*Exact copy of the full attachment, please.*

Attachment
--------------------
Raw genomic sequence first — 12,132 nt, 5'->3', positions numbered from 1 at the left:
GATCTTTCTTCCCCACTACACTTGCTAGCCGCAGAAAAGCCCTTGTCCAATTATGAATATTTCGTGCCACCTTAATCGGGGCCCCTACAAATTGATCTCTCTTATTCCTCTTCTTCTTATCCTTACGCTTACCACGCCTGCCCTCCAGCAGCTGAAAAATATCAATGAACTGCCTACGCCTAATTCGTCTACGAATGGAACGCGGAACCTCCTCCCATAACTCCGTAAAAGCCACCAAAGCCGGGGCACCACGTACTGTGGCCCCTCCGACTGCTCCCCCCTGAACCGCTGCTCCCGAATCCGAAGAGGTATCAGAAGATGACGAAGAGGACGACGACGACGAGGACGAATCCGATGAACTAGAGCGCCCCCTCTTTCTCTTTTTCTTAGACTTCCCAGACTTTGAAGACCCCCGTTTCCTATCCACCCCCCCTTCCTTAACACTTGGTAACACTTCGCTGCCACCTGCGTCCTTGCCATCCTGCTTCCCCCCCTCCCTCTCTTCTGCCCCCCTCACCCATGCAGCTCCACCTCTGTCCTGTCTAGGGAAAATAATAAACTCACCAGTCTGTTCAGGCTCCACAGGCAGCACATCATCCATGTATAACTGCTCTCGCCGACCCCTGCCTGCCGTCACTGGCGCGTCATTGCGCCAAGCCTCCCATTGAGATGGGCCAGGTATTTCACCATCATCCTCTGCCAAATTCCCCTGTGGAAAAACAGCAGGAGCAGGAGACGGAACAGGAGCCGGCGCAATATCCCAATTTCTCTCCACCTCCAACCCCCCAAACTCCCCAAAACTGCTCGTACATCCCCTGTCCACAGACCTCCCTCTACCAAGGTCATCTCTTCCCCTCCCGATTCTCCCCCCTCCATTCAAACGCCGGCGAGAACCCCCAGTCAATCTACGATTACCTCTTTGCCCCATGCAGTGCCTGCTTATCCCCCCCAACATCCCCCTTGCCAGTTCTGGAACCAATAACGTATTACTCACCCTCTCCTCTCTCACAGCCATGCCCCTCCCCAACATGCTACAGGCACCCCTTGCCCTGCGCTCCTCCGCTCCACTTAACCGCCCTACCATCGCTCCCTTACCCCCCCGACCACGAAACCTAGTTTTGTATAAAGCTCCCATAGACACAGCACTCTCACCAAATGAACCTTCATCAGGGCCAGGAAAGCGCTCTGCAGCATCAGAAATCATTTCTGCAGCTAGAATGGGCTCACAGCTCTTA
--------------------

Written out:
Raw genomic sequence first — 12,132 nt, 5'->3', positions numbered from 1 at the left:
GATCTTTCTTCCCCACTACACTTGCTAGCCGCAGAAAAGCCCTTGTCCAATTATGAATATTTCGTGCCACCTTAATCGGGGCCCCTACAAATTGATCTCTCTTATTCCTCTTCTTCTTATCCTTACGCTTACCACGCCTGCCCTCCAGCAGCTGAAAAATATCAATGAACTGCCTACGCCTAATTCGTCTACGAATGGAACGCGGAACCTCCTCCCATAACTCCGTAAAAGCCACCAAAGCCGGGGCACCACGTACTGTGGCCCCTCCGACTGCTCCCCCCTGAACCGCTGCTCCCGAATCCGAAGAGGTATCAGAAGATGACGAAGAGGACGACGACGACGAGGACGAATCCGATGAACTAGAGCGCCCCCTCTTTCTCTTTTTCTTAGACTTCCCAGACTTTGAAGACCCCCGTTTCCTATCCACCCCCCCTTCCTTAACACTTGGTAACACTTCGCTGCCACCTGCGTCCTTGCCATCCTGCTTCCCCCCCTCCCTCTCTTCTGCCCCCCTCACCCATGCAGCTCCACCTCTGTCCTGTCTAGGGAAAATAATAAACTCACCAGTCTGTTCAGGCTCCACAGGCAGCACATCATCCATGTATAACTGCTCTCGCCGACCCCTGCCTGCCGTCACTGGCGCGTCATTGCGCCAAGCCTCCCATTGAGATGGGCCAGGTATTTCACCATCATCCTCTGCCAAATTCCCCTGTGGAAAAACAGCAGGAGCAGGAGACGGAACAGGAGCCGGCGCAATATCCCAATTTCTCTCCACCTCCAACCCCCCAAACTCCCCAAAACTGCTCGTACATCCCCTGTCCACAGACCTCCCTCTACCAAGGTCATCTCTTCCCCTCCCGATTCTCCCCCCTCCATTCAAACGCCGGCGAGAACCCCCAGTCAATCTACGATTACCTCTTTGCCCCATGCAGTGCCTGCTTATCCCCCCCAACATCCCCCTTGCCAGTTCTGGAACCAATAACGTATTACTCACCCTCTCCTCTCTCACAGCCATGCCCCTCCCCAACATGCTACAGGCACCCCTTGCCCTGCGCTCCTCCGCTCCACTTAACCGCCCTACCATCGCTCCCTTACCCCCCCGACCACGAAACCTAGTTTTGTATAAAGCTCCCATAGACACAGCACTCTCACCAAATGAACCTTCATCAGGGCCAGGAAAGCGCTCTGCAGCATCAGAAATCATTTCTGCAGCTAGAATGGGCTCACAGCTCTTA